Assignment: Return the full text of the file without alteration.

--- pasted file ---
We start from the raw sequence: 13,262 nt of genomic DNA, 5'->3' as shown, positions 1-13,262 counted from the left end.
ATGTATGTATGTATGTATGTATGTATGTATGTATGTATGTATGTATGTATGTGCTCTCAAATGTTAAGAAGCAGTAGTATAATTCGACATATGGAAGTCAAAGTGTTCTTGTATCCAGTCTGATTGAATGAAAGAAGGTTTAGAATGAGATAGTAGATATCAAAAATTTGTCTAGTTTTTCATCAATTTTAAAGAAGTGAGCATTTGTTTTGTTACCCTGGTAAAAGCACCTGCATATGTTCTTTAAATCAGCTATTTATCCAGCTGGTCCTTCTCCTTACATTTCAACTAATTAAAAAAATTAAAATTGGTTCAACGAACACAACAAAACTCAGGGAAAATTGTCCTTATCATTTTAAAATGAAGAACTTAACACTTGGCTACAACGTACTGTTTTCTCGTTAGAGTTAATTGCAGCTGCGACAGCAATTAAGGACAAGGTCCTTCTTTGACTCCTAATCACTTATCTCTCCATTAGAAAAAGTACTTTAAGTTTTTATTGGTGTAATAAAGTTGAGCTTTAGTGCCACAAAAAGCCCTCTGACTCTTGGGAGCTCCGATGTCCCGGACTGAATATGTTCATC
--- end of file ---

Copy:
We start from the raw sequence: 13,262 nt of genomic DNA, 5'->3' as shown, positions 1-13,262 counted from the left end.
ATGTATGTATGTATGTATGTATGTATGTATGTATGTATGTATGTATGTATGTGCTCTCAAATGTTAAGAAGCAGTAGTATAATTCGACATATGGAAGTCAAAGTGTTCTTGTATCCAGTCTGATTGAATGAAAGAAGGTTTAGAATGAGATAGTAGATATCAAAAATTTGTCTAGTTTTTCATCAATTTTAAAGAAGTGAGCATTTGTTTTGTTACCCTGGTAAAAGCACCTGCATATGTTCTTTAAATCAGCTATTTATCCAGCTGGTCCTTCTCCTTACATTTCAACTAATTAAAAAAATTAAAATTGGTTCAACGAACACAACAAAACTCAGGGAAAATTGTCCTTATCATTTTAAAATGAAGAACTTAACACTTGGCTACAACGTACTGTTTTCTCGTTAGAGTTAATTGCAGCTGCGACAGCAATTAAGGACAAGGTCCTTCTTTGACTCCTAATCACTTATCTCTCCATTAGAAAAAGTACTTTAAGTTTTTATTGGTGTAATAAAGTTGAGCTTTAGTGCCACAAAAAGCCCTCTGACTCTTGGGAGCTCCGATGTCCCGGACTGAATATGTTCATC